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Finding Horses on a Zebra Hunt

Amarpreet Kaur and Stefan Law

September 7, 2017

A 53-year-old male with a history of compensated cirrhosis due to Hepatitis B presented with a 3-week history of fever, malaise, sore throat, and disseminated papular rash, including oral mucosal, plantar, palmar, and penile involvement (See Image 1). The patient noticed increased fatigue and a rash on his scalp. The rash then spread to his head and neck, down to his torso to his extremities including palms and soles. He presented to the emergency department 3 days prior to this admission and was evaluated by dermatology, where he received the diagnosis of Pityriasis lichenoides et varioliformis acuta (PLEVA), otherwise known as Mucha-Habermann disease. He was sent home with triamcinolone, cetirizine, and hydrocortisone cream with dermatology outpatient follow-up. When the rash continued to progress despite treatment, he presented to the emergency department again. Further history was negative for travel, joint pain, changes in medications, or illicit drug use. He admitted to having sex with men, including a new sexual partner 2 months prior, without use of condoms.

The patient appeared to be an anxious gentleman with a fever of 38.8 but otherwise normal vital signs. An ulcerated lesion was noted in his mouth. He had non-tender cervical and inguinal lymphadenopathy. His entire body, including palms and soles of his feet, was covered with an erythematous papular rash, which was non-blanching, painless, and without purulence (See Image 1). His abdomen was non-tender without hepatosplenomegaly. There was no penile discharge. His extremities were warm and well perfused. Cardiac, pulmonary, and musculoskeletal and neurologic exam were normal.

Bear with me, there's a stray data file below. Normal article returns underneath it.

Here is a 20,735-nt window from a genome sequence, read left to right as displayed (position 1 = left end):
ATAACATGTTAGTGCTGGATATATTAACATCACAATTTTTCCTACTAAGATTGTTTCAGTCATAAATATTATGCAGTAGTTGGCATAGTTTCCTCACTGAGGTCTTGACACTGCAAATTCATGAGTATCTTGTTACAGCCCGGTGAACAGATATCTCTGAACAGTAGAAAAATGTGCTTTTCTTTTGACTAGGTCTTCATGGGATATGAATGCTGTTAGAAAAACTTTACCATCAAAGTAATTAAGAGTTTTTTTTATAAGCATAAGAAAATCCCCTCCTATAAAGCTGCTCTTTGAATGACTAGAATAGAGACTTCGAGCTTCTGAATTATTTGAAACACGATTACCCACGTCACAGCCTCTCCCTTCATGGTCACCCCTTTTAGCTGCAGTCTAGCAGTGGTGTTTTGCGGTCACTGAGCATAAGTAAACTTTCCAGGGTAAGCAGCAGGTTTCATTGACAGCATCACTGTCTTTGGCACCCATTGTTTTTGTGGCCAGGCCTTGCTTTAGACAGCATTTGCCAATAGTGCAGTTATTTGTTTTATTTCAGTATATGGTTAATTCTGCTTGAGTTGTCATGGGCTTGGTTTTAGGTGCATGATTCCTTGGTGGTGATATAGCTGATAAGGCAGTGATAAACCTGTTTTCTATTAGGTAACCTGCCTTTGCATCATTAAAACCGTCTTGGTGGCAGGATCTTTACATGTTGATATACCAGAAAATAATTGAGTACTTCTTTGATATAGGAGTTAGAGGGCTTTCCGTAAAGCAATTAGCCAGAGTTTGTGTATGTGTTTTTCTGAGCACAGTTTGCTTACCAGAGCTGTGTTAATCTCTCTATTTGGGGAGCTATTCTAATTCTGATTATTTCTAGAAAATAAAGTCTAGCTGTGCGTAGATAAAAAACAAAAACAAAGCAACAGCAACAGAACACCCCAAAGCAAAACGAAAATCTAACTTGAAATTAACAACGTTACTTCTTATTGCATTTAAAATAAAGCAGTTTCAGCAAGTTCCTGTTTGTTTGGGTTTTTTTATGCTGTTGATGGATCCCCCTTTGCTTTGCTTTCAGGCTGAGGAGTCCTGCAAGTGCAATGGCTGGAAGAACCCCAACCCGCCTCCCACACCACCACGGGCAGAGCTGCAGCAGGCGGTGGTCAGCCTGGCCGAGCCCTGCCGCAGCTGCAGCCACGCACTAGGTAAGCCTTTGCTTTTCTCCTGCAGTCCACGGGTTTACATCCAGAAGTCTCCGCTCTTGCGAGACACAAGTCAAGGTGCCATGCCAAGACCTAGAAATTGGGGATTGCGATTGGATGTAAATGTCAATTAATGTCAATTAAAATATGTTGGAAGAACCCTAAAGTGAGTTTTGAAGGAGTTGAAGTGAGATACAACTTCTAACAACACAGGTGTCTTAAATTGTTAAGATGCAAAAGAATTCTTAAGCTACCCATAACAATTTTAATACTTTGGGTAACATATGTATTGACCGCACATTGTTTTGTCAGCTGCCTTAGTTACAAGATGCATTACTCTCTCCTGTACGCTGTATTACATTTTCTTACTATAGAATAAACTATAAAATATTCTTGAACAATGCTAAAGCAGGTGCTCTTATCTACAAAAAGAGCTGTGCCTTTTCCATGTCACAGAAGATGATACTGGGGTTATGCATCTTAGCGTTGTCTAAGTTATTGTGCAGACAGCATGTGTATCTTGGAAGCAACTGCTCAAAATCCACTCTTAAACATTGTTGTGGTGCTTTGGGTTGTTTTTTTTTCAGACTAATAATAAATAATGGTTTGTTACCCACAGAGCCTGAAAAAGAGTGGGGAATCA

Blood samples were taken for HIV antibody, treponemal antibodies, and VDRL testing. HIV was negative. Treponemal antibody was positive with RPR titer >1:256. Skin biopsy was also performed, and an immunohistochemical study showed spirochetes within the epidermis and the superficial dermis (See Image 2). With this elevated titer, neurosyphilis entered the differential. Lumbar puncture was not performed since the patient had many lesions on his back and the risk for inoculation of his cerebrospinal fluid (CSF) with syphilis was considered too high. Comprehensive eye exam was normal. Given that the patient was HIV negative, had a normal eye exam, and no neurologic signs or symptoms, neurosyphilis was unlikely.2 Transthoracic echocardiogram (TTE) demonstrated a normal aorta. CT of the chest and abdomen were grossly normal. He was diagnosed with secondary syphilis and treated with a 3 weeks course of penicillin 2.4 MU weekly.

The patient developed fevers, myalgias, chills and a headache after the first dose of penicillin, thought to be secondary to Jarisch-Herxheimer reaction. He received supportive care with acetaminophen and fluids. At follow-up, the patient had symptomatically improved and all of the lesions resolved, with the exception of a few residual hyperpigmented lesions on his back and abdomen. He did not have other sequelae. Of note, his sexual partners were also treated.

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References

1. Division of STD Prevention, National Center for HIV/AIDS, Viral Hepatitis, STD, and TB Prevention, Centers for Disease Control and Prevention. Syphilis - 2015 STD Treatment Guidelines. June 4, 2015. Accessed November 6, 2015.

2. Centers for Disease Control and Prevention. STD Surveillance case definitions. 2014. http://www.cdc.gov/std/stats/CaseDefinitions-2014.pdf. Accessed on March 21, 2016.

3. Centers for Disease Control and Prevention (CDC). Primary and secondary syphilis among men who have sex with men--New York City, 2001. MMWR Morb Mortal Wkly Rep 2002; 51:853.

4. Centers for Disease Control and Prevention. 2015 Sexually Transmitted Diseases Surveillance. http://www.cdc.gov/std/stats09/default.htm (Accessed on March 20, 2016).



Author information:

Amarpreet Kaur is a third-year resident in the Department of Internal Medicine at the University of Colorado – Denver and plans to pursue a fellowship in Pulmonary/Critical Care Medicine after residency.

Stefan Law is a Clinical Instructor and Fellow in Quality Improvement and Systems Leadership at the University of Colorado – Denver.



 

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